● (E_{5})Dilution data[17]. The pure samples UHRR and HBRR were mixed at different proportions (100%/0%, 99%/1%, 95%/5%, 90%/10%, 75%/25%, 50%/50%, 25%/75%, 10%/90%, 0%/100%). Each mixed sample has been analysed with four different starting RNA quantities (250ng, 100ng, 50ng, 10ng). Six HumanWG6 v3 BeadChips were used.
Simulated data sets
For each data set, N=100 random arrays including a vector X^{ℓ}of length n_{reg}=25000 corresponding to the regular probe intensities and a vector X^{0,ℓ}of length n_{neg}=1000 corresponding to the negative probe intensities are generated. The values of the nine parameter sets as well as the details of the simulations are given in Additional file 1: Section 2.2
● (S_{1})Normalgamma and normexp models. For each repetition ℓ=1,…,N, X^{ℓ}is generated as the sum of a gamma and a normaldistributed sample, and X^{0,ℓ}is drawn from a normal distribution. Six sets of parameters are computed from two microarrays in data sets (E_{1}) and (E_{2}), based on normexp and normalgamma models in order to get realistic values (sets 16). The normexp parameters are actually degenerated normalgamma parameters where the shape is equal to 1.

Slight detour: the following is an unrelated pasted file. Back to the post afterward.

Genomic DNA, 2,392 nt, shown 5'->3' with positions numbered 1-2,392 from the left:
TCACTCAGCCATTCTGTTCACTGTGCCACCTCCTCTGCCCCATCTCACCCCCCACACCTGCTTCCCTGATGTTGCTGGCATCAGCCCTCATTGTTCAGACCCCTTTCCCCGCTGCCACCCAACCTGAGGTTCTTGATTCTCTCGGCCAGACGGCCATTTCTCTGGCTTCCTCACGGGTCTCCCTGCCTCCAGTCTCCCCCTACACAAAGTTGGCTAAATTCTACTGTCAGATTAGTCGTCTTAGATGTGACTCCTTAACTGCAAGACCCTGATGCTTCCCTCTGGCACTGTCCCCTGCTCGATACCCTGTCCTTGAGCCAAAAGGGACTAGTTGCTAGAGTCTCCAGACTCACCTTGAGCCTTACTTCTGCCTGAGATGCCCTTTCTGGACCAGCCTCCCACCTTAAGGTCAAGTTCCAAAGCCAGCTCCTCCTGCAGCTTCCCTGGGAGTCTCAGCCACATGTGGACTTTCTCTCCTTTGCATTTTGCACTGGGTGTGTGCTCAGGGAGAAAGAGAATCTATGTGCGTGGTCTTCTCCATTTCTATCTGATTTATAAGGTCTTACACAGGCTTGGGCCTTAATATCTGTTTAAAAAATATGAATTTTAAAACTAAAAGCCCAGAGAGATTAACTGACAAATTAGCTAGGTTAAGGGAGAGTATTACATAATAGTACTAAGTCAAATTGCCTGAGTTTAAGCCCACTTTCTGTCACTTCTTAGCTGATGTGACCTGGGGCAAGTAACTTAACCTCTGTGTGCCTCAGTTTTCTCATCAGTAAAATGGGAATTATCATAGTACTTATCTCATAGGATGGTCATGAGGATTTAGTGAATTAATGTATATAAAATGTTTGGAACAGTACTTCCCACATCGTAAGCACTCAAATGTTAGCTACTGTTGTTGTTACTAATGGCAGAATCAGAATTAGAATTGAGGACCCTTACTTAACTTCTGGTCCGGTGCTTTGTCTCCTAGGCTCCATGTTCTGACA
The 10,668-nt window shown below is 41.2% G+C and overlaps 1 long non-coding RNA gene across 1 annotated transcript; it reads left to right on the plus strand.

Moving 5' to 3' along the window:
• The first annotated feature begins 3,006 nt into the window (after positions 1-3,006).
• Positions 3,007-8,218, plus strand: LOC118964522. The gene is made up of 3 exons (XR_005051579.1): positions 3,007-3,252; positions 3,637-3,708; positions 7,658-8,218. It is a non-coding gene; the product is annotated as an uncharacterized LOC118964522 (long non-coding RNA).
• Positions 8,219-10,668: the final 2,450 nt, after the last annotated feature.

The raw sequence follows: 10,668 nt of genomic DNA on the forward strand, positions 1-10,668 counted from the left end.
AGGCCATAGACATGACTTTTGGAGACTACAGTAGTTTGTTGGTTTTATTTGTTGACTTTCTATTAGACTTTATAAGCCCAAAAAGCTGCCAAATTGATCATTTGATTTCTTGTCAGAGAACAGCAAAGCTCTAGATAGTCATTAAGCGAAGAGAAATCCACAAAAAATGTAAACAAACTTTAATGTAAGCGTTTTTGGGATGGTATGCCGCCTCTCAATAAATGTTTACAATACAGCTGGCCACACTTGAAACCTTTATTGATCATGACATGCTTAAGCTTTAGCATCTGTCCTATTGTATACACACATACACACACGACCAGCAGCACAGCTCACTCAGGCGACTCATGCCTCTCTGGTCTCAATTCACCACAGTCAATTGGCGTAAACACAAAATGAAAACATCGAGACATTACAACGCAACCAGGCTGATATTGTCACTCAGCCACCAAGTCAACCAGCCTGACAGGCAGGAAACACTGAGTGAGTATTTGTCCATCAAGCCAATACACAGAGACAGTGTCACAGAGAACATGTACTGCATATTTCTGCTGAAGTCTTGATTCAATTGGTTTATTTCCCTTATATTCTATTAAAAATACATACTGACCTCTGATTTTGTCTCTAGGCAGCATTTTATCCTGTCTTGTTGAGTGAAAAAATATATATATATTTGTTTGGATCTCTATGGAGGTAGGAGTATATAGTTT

● (S_{2})Mixture noise distribution. A mixture of normal and χ^{2}distributions with different proportions (0, 0.1, 0.25, 0.5, 0.75,1) is considered for the background noise. These distributions model a departure from normality with a heavier right tail for larger values of p. The mixture densities are presented in Additional file 1: Section 5. The signal is generated from a gamma distribution with parameter values from set 1.
● (S_{3})Replicates. We mimic replicate measurements from a biological sample by simulating N arrays with the same signal sample generated from a gamma distribution. The background noise and negative probe intensities are independently drawn from a normal distribution for each array. The values of the parameters are computed from the first array in (E_{3}) (set 7). Replicates from the normalexponential model are drawn in the same way with parameter values estimated on the same array with two normexp estimates (sets 8 and 9).